Excessive water use. How many areas around the country are either in the middle of a water shortage now or have experienced one in the last few years? Quite a few. With more than 7 million private swimming pools in the U.S., they put a major dent in water conservation. In a place like Arizona, a typical pool can lose up to 6 feet of water each year just from evaporation! Think about all the water it takes to refill that pool and then multiply your numbers to account for the whole country.
Chlorine and other dangerous chemicals. Pools need to be kept clean, but many of the chemicals we use to maintain their cleanliness kill important bacteria and can even harm tiny organisms in the soil near the pool. And unfortunately, water isn’t the only thing evaporating from your pool. These chemicals also get released into the air when the heat evaporates them, and this contributes to greenhouse gas production. It’s even been found that when chlorine is released into the environment, it can cause deformities in living creatures and reproductive damage.
Energy for heating. If you’ve thought of this one, it’s probably because of all that extra money it costs you to keep a pool heated, but it’s also wasteful at a time when large parts of the country are struggling to cover our basic energy needs. Heating 7 million pools puts a lot of pressure on the system, when that energy might be better used elsewhere.
Erosion. This is one very few people even know about, but swimming pools can cause the land to erode. Why? Because they’re so heavy. In fact, some areas close to coastlines have banned people from installing any more private pools because all of that extra weight has caused the land to sink and water levels to rise. It seems insane to think about, but your pool could actually be causing the coastline to erode at a faster rate.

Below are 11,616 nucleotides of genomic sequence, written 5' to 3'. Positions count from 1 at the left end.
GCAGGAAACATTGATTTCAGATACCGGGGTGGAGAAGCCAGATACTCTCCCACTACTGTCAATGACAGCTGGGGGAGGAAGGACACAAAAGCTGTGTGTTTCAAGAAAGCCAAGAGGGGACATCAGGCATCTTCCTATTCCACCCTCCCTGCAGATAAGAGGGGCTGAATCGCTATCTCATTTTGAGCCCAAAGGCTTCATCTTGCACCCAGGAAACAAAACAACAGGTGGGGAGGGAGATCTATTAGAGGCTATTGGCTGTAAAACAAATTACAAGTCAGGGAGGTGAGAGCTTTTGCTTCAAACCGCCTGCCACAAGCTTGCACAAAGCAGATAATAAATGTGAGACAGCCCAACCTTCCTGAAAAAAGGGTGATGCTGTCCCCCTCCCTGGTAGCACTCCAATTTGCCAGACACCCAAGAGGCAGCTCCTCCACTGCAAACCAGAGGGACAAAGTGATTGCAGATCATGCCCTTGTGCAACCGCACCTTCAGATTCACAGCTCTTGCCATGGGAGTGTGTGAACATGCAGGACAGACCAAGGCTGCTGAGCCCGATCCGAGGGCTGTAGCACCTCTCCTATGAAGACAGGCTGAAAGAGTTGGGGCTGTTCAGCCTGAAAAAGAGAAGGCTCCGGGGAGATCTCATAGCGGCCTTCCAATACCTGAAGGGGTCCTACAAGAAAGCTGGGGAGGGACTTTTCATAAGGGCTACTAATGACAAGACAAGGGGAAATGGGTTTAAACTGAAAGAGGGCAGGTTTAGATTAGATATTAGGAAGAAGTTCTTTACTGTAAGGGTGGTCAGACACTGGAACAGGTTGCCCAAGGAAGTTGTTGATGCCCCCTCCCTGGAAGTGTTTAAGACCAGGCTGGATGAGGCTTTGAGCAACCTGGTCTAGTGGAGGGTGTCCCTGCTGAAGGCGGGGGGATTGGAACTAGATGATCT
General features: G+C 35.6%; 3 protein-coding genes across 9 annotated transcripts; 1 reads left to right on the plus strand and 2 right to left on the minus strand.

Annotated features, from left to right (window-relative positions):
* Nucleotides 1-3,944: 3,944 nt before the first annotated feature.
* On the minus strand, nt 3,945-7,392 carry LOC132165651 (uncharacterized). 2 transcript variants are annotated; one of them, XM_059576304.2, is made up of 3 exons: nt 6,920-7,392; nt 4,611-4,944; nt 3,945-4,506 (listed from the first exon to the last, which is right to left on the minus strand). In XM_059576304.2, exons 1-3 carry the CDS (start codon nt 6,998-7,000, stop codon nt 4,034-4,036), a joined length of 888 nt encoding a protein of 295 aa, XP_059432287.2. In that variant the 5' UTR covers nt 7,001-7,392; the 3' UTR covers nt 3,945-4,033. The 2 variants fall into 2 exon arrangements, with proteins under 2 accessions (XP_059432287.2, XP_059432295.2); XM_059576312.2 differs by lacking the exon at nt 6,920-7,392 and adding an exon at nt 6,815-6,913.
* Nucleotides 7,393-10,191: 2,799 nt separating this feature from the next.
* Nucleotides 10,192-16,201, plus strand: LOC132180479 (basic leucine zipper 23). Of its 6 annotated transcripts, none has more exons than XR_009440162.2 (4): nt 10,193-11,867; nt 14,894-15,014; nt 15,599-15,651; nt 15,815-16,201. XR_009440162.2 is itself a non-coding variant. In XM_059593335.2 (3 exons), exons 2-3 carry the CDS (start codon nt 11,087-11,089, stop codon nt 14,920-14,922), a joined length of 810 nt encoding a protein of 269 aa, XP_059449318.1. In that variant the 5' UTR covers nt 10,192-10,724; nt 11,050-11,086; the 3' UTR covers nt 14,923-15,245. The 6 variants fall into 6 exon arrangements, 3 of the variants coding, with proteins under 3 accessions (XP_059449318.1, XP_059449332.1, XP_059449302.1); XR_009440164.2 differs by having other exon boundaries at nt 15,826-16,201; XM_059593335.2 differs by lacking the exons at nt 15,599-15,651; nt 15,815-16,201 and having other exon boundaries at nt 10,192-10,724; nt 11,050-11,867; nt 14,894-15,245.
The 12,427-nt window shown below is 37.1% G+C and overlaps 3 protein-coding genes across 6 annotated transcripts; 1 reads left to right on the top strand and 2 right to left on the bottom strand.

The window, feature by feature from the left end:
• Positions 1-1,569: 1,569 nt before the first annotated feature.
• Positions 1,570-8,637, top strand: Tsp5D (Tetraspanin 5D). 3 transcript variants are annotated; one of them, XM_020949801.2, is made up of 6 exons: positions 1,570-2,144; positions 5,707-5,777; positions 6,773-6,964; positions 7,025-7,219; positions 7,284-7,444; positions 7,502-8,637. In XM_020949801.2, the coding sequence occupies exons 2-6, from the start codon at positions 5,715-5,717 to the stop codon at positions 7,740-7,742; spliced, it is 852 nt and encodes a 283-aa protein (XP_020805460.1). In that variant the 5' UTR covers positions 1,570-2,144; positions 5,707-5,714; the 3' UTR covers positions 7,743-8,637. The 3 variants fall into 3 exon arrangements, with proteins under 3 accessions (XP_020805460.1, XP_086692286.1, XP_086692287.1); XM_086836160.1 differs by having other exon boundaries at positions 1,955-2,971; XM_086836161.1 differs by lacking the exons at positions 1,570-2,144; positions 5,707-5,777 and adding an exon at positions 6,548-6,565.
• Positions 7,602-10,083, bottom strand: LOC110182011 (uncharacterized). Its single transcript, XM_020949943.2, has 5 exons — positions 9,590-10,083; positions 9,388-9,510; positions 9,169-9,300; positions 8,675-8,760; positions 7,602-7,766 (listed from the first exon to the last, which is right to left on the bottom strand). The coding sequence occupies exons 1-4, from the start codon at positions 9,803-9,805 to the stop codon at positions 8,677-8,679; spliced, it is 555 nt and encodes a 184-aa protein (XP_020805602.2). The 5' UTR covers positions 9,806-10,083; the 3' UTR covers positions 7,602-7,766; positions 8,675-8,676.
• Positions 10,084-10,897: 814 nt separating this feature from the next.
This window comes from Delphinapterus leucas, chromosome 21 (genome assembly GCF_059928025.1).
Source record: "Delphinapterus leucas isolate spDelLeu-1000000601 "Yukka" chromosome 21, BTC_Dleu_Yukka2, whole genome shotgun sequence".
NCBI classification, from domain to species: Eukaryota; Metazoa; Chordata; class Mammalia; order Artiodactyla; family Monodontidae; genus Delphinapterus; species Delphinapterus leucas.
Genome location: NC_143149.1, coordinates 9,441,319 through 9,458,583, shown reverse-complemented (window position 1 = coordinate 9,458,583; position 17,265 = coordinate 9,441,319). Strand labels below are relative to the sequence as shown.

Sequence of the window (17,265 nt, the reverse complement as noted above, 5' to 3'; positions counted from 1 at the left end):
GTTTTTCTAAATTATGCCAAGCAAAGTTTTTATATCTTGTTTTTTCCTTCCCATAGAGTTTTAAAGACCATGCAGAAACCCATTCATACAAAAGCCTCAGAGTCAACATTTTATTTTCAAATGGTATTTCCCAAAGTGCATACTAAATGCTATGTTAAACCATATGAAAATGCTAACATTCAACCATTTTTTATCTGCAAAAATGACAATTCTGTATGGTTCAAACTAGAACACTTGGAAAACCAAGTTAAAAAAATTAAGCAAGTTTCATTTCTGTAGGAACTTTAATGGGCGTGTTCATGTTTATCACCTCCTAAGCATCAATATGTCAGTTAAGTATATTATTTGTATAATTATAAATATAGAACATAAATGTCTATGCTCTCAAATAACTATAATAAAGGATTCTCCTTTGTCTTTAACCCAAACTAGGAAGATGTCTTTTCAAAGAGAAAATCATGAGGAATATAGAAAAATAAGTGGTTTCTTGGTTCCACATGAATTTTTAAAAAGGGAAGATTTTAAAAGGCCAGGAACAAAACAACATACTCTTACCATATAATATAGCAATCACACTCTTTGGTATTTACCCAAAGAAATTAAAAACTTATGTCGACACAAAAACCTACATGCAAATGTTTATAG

People have come up with “solutions” for some of these problems, but there’s nothing that solves everything. Using different, safer chemicals to clean their pool, for example, can help. As can heating the pool with solar covers. But those things don’t offset the damage that can be done by pools, and some “fixes” just cause other problems. For example, saltwater pools have become more popular in recent years as an environmentally-safe alternative to traditional pools, but many people don’t realize that backwash from pools that are treated with salt water pool generators can actually kill their plants and sterilize the soil, which will stop future plants from growing.
The best way to protect the environment – and your wallet – is to have your old pool removed altogether. After the one-time cost of removal, you’ll get your yard back, regain financial freedom, and be able to relax knowing that you’ve done your part to help make your neighborhood cleaner and safer.
If you have any questions regarding the swimming pool removal process.
Feel free to contact me.
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Did you know that keeping and maintaining a pool might be costing you $2,000 to $3,000 a year for an average-size model? Thousands of dollars a year for the rest of your life that might be better spent on traveling, remodeling, or kids’ college expenses. And that’s not even counting any repairs that you’ve had to do over the years.
You’ve been thinking about getting your pool removed, but how do you know if it’s really time? While there’s no one-size-fits-all definitive reason to get rid of an old pool, lots of factors can affect your decision.
The kids are gone. Maybe you bought your pool when your children were little and it seemed worth the investment rather than joining a swimming club or going to the water park all the time, but now they’ve grown up. What’s the point of keeping an expensive pool when you and your spouse barely use it, and the kids only visit once in a while?